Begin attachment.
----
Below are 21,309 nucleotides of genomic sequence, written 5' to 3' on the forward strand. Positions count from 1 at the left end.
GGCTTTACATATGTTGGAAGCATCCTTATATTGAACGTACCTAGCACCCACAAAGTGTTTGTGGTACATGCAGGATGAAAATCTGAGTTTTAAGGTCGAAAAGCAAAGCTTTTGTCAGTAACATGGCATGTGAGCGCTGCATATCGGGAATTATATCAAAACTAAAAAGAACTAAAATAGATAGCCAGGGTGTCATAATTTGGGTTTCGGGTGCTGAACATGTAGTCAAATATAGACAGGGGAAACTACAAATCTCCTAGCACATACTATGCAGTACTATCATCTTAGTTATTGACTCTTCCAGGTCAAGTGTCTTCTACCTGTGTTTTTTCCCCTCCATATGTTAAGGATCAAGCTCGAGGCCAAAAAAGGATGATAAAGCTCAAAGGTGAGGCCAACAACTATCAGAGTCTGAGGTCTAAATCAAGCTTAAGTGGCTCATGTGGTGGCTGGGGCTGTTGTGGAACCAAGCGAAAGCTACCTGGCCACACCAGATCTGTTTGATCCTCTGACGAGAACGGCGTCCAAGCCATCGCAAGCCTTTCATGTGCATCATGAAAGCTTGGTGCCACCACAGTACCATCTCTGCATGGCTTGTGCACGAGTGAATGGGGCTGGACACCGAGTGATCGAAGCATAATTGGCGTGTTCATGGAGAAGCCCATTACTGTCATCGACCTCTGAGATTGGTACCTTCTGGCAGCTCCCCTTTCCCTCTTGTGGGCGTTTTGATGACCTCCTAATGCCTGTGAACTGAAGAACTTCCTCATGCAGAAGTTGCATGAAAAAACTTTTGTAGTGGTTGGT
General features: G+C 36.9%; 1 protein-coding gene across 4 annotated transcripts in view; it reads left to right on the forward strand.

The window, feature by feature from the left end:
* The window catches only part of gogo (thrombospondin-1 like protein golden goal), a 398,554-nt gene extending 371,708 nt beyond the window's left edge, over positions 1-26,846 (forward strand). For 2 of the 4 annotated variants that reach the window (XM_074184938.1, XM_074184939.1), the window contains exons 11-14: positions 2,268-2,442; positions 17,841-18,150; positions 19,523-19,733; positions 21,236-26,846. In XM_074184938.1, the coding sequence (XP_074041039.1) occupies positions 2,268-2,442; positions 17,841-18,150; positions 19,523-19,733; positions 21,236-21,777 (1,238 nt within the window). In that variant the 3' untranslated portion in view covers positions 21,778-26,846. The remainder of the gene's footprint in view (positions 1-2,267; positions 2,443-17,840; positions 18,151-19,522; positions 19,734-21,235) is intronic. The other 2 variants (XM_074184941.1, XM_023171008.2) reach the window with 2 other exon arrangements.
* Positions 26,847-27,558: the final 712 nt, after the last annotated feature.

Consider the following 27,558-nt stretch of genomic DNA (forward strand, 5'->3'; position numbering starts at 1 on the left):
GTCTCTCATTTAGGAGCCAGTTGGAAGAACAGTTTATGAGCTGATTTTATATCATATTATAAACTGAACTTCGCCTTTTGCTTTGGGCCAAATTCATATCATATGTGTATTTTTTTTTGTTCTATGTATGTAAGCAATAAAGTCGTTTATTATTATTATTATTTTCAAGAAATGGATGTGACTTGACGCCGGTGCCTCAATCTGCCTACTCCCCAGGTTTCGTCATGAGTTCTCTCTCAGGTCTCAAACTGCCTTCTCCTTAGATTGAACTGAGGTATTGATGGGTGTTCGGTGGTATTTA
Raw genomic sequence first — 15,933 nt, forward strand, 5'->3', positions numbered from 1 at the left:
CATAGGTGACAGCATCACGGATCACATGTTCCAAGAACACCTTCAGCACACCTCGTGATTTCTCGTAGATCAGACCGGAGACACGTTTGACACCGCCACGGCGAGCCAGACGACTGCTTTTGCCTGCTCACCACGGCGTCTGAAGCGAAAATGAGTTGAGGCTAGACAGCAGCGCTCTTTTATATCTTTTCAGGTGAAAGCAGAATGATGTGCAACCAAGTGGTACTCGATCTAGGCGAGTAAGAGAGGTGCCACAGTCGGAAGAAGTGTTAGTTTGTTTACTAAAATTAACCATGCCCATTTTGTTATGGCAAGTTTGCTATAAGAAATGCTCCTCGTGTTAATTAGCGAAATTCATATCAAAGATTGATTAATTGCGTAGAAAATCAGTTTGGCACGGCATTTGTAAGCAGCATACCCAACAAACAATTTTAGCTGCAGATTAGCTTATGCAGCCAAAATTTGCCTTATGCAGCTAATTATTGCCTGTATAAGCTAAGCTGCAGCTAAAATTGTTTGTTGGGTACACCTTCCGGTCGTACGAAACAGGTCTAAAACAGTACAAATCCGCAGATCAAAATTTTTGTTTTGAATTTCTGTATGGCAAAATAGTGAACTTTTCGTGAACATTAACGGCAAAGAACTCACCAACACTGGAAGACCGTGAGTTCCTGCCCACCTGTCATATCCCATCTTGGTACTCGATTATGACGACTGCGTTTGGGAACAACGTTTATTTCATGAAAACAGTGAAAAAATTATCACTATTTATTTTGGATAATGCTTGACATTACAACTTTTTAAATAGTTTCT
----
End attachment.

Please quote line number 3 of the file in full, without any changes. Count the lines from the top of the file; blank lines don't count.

General features: G+C 36.9%; 1 protein-coding gene across 4 annotated transcripts in view; it reads left to right on the forward strand.